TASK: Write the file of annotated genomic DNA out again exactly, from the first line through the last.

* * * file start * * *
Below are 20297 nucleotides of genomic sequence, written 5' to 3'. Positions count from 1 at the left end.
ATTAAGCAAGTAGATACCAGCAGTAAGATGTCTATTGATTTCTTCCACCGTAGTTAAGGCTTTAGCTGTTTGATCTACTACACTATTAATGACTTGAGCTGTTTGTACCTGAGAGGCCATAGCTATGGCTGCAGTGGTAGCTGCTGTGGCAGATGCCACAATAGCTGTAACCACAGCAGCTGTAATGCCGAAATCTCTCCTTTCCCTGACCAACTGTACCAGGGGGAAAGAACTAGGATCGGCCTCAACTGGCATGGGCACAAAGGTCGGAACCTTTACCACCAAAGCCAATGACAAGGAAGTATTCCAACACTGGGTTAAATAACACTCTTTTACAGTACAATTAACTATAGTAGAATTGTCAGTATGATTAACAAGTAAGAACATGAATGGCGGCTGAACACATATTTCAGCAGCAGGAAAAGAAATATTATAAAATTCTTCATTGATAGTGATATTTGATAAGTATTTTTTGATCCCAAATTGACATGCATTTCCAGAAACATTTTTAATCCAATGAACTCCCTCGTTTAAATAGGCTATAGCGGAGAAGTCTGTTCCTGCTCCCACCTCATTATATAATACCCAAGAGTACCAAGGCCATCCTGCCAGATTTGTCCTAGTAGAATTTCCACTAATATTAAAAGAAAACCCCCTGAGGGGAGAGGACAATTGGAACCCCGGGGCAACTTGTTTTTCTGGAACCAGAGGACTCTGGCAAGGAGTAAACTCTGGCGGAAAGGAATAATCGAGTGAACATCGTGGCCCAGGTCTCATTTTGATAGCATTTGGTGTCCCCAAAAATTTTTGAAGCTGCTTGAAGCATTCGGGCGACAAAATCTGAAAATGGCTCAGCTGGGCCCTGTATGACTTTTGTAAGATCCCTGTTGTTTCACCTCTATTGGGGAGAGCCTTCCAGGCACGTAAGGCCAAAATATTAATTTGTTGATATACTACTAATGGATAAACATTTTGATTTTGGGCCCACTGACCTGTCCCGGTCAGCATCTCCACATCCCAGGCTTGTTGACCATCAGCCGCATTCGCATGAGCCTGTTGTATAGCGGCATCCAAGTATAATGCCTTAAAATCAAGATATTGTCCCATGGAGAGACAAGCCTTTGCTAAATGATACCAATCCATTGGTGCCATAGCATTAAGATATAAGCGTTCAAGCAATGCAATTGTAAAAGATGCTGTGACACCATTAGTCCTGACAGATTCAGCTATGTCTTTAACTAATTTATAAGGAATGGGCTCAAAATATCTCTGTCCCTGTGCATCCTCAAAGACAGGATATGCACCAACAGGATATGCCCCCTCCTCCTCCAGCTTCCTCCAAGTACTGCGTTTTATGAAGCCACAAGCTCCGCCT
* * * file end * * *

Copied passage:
Below are 20297 nucleotides of genomic sequence, written 5' to 3'. Positions count from 1 at the left end.
ATTAAGCAAGTAGATACCAGCAGTAAGATGTCTATTGATTTCTTCCACCGTAGTTAAGGCTTTAGCTGTTTGATCTACTACACTATTAATGACTTGAGCTGTTTGTACCTGAGAGGCCATAGCTATGGCTGCAGTGGTAGCTGCTGTGGCAGATGCCACAATAGCTGTAACCACAGCAGCTGTAATGCCGAAATCTCTCCTTTCCCTGACCAACTGTACCAGGGGGAAAGAACTAGGATCGGCCTCAACTGGCATGGGCACAAAGGTCGGAACCTTTACCACCAAAGCCAATGACAAGGAAGTATTCCAACACTGGGTTAAATAACACTCTTTTACAGTACAATTAACTATAGTAGAATTGTCAGTATGATTAACAAGTAAGAACATGAATGGCGGCTGAACACATATTTCAGCAGCAGGAAAAGAAATATTATAAAATTCTTCATTGATAGTGATATTTGATAAGTATTTTTTGATCCCAAATTGACATGCATTTCCAGAAACATTTTTAATCCAATGAACTCCCTCGTTTAAATAGGCTATAGCGGAGAAGTCTGTTCCTGCTCCCACCTCATTATATAATACCCAAGAGTACCAAGGCCATCCTGCCAGATTTGTCCTAGTAGAATTTCCACTAATATTAAAAGAAAACCCCCTGAGGGGAGAGGACAATTGGAACCCCGGGGCAACTTGTTTTTCTGGAACCAGAGGACTCTGGCAAGGAGTAAACTCTGGCGGAAAGGAATAATCGAGTGAACATCGTGGCCCAGGTCTCATTTTGATAGCATTTGGTGTCCCCAAAAATTTTTGAAGCTGCTTGAAGCATTCGGGCGACAAAATCTGAAAATGGCTCAGCTGGGCCCTGTATGACTTTTGTAAGATCCCTGTTGTTTCACCTCTATTGGGGAGAGCCTTCCAGGCACGTAAGGCCAAAATATTAATTTGTTGATATACTACTAATGGATAAACATTTTGATTTTGGGCCCACTGACCTGTCCCGGTCAGCATCTCCACATCCCAGGCTTGTTGACCATCAGCCGCATTCGCATGAGCCTGTTGTATAGCGGCATCCAAGTATAATGCCTTAAAATCAAGATATTGTCCCATGGAGAGACAAGCCTTTGCTAAATGATACCAATCCATTGGTGCCATAGCATTAAGATATAAGCGTTCAAGCAATGCAATTGTAAAAGATGCTGTGACACCATTAGTCCTGACAGATTCAGCTATGTCTTTAACTAATTTATAAGGAATGGGCTCAAAATATCTCTGTCCCTGTGCATCCTCAAAGACAGGATATGCACCAACAGGATATGCCCCCTCCTCCTCCAGCTTCCTCCAAGTACTGCGTTTTATGAAGCCACAAGCTCCGCCT